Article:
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Ramaphosa: Shale-gas mining the way forward

The Deputy President was speaking at a business briefing in Cape Town on Wednesday.

FILE: Environmental organisations say fracking will shift our economy from being energy constrained to being water constrained.

CAPE TOWN - Deputy President Cyril Ramaphosa says the exploitation of shale gas has changed the economic landscape of certain countries.

He was speaking at a business briefing in Cape Town today, where he fleshed out some of the issues raised in the President's State of the Nation Address (Sona).

Economic growth and energy security emerged as the main themes in his speech.

Ramaphosa says shale gas exploration and nuclear energy will bring new opportunities.

"The legislation is being rolled out to make sure that when we do exploit it, we exploit it properly and carefully in line with our environmental stewardship. It has changed the economic landscape of a number of countries and this is the direction that we want to take."

The World Wildlife Fund (WWF) is concerned about the President's State of the Nation Address last night.

The organisation's Saliem Fakir says, "The address focused on important issues facing the country, namely mining and energy. However, some of the proposed energy options, for example shale gas, nuclear and more coal, can only be properly measured in 10 to 15 years' time. The speech failed to address the country's immediate energy needs."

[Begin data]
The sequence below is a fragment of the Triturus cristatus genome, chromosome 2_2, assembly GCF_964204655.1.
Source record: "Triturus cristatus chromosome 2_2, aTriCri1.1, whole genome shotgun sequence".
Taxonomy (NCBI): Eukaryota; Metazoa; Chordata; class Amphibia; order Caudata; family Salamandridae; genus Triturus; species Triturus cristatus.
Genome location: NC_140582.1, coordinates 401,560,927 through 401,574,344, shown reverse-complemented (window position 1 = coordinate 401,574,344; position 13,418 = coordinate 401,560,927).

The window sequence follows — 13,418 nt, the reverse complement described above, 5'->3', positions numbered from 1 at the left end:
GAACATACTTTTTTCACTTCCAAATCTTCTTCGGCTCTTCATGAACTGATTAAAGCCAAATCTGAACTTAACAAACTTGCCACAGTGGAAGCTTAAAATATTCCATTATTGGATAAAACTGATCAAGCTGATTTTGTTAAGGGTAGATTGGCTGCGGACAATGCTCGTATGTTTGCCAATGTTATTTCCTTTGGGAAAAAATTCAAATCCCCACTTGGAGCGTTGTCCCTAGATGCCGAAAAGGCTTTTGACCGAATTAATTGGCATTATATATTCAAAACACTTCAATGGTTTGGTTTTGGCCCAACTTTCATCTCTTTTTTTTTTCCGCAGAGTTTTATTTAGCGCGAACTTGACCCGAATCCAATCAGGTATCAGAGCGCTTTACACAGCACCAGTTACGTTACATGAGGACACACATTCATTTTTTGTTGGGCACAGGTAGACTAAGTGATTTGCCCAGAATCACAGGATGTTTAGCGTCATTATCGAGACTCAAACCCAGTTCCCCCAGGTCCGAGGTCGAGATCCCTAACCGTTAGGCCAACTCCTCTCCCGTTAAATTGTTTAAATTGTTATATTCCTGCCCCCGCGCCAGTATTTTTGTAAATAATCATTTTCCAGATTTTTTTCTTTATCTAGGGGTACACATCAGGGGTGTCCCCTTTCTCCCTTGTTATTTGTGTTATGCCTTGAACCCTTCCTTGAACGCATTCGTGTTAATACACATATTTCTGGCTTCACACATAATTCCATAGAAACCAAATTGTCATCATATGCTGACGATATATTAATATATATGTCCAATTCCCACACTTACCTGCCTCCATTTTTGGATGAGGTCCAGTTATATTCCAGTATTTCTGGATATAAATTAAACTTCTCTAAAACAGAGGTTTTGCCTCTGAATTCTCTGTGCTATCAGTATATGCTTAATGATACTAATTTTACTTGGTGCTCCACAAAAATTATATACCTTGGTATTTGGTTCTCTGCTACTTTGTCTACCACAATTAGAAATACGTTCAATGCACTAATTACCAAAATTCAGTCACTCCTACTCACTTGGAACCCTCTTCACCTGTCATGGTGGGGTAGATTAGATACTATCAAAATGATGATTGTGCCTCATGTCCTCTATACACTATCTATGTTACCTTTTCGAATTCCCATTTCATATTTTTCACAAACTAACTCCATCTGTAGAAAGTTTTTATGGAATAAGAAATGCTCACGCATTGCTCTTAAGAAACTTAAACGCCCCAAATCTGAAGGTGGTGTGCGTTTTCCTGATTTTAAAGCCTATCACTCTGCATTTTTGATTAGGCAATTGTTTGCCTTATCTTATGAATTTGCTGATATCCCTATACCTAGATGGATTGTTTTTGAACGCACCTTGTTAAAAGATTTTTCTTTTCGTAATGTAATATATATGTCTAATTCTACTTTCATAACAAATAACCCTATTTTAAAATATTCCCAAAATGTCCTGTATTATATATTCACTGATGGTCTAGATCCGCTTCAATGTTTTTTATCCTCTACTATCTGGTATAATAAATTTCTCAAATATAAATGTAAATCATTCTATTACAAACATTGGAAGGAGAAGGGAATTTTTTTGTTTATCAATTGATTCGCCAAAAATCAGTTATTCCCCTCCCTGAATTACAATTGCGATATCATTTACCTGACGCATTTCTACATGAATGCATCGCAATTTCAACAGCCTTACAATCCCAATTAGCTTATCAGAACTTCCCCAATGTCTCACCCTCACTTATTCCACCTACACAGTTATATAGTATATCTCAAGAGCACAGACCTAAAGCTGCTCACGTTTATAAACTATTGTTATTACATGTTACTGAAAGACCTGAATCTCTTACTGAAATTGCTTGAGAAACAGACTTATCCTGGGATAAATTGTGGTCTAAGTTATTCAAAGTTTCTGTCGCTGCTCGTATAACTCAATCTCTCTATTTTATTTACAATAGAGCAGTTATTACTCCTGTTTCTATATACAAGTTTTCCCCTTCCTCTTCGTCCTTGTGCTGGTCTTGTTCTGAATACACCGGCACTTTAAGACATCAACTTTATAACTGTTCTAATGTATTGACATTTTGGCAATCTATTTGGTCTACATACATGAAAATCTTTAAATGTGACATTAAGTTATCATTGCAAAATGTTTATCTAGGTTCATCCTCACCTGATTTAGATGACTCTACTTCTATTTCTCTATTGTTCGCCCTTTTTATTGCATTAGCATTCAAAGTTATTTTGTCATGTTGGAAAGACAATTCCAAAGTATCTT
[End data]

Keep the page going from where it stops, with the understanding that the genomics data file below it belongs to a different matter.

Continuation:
Fakir said far more effort should be put into renewables saying targets for these should be doubled.

"Our economic work also shows that the economic viability of shale gas is doubtful and may not warrant the hype and promise punted by the state as a potential energy 'game changer'."

WWF Senior Manager Christine Colvin says current plans for the expansion of coal mining and shale gas exploration (fracking) will shift our economy from being an energy-constrained economy to being a water-constrained economy.

"We do not have clarity on how negative impacts of Shale-gas exploration in the Karoo will be dealt with."

The organisation says details are lacking on the regulatory response to protection of Karoo aquifers if fracking goes ahead.

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